The first successful hand transplantation in the United States was performed in January of 1999, and since that time there have been more than 50 patients worldwide who have benefited from this innovative procedure. Recipients of hand transplants have had restoration of critical hand functions but, more importantly, have regained the important sense of touch, something that a prosthetic cannot provide.
Hand transplant patients have to be on medications throughout the remainder of their life in order to prevent their immune system from rejecting their new hands. These medications can have many side effects and compromise the immune system, but they have been well tolerated. For many patients, the side effects have been transient or reversible.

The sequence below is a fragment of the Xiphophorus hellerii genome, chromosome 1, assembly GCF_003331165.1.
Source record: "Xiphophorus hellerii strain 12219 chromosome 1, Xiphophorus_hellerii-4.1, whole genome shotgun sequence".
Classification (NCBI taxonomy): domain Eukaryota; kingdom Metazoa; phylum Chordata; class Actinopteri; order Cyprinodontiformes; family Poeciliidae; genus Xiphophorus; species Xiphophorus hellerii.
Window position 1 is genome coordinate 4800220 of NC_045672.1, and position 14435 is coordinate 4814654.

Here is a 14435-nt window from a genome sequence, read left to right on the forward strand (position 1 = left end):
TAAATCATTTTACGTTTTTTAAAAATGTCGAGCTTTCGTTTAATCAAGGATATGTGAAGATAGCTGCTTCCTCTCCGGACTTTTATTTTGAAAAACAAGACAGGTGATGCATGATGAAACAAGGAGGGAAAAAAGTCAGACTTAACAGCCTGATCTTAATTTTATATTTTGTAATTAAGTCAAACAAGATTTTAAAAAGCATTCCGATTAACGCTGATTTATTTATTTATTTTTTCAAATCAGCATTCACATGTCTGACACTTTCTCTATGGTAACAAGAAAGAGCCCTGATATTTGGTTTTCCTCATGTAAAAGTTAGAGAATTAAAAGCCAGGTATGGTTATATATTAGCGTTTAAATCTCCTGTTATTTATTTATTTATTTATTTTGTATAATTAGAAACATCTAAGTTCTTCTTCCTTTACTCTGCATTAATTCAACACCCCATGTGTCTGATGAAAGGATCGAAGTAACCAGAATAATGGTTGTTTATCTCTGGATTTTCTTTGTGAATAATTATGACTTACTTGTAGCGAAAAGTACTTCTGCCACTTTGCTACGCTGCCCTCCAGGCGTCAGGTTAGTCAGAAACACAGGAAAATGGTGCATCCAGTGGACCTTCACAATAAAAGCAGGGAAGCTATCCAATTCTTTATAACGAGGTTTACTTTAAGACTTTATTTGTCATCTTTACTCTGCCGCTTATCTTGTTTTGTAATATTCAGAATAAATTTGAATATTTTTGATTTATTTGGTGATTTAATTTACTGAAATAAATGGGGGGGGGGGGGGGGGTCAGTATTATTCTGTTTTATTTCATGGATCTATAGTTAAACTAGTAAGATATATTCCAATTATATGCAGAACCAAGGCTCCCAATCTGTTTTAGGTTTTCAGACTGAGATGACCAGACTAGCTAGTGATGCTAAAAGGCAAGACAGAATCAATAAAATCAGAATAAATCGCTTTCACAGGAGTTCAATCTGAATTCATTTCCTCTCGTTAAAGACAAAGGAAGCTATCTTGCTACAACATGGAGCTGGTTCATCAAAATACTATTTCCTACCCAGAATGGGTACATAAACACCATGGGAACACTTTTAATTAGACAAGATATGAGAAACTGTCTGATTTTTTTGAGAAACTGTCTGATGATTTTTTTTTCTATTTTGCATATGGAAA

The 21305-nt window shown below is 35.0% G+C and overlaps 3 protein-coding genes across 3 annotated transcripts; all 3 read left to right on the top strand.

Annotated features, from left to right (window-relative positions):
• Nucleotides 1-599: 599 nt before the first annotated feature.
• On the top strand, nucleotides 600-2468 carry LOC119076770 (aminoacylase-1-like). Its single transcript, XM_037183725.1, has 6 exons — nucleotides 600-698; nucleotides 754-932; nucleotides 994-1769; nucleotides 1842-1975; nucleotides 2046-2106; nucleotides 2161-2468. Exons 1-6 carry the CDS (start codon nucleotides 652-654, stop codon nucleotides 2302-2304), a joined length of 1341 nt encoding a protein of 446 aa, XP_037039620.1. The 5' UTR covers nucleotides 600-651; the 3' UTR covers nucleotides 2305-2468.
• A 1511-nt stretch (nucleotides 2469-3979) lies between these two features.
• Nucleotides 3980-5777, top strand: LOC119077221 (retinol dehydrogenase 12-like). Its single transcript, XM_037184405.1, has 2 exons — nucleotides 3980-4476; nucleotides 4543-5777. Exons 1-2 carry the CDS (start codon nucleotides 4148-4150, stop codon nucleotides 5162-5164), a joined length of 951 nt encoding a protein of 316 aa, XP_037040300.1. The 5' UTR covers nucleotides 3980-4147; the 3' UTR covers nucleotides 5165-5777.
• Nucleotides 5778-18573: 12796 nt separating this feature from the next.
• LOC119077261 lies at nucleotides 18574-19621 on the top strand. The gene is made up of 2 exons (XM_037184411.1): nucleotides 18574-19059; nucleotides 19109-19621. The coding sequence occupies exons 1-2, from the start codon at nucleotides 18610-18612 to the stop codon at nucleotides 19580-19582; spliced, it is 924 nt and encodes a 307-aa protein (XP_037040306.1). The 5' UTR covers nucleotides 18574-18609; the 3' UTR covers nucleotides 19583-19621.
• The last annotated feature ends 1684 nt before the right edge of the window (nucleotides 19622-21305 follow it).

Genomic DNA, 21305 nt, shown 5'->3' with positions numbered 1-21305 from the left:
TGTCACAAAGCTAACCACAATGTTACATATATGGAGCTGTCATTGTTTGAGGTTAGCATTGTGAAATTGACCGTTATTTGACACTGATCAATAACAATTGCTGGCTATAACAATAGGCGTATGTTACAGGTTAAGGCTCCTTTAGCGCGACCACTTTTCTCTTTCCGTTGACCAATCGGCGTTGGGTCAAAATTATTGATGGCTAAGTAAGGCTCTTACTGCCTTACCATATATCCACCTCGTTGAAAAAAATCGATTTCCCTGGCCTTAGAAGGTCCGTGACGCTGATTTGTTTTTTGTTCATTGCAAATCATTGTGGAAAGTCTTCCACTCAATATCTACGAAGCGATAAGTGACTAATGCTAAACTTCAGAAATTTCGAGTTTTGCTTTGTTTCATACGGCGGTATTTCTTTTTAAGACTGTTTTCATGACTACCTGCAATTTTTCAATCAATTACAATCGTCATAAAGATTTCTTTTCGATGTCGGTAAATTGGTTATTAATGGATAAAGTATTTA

It is with these successes that reconstructive transplantation has now expanded from the hand to include the face, abdominal wall, and even lower-extremity transplantation.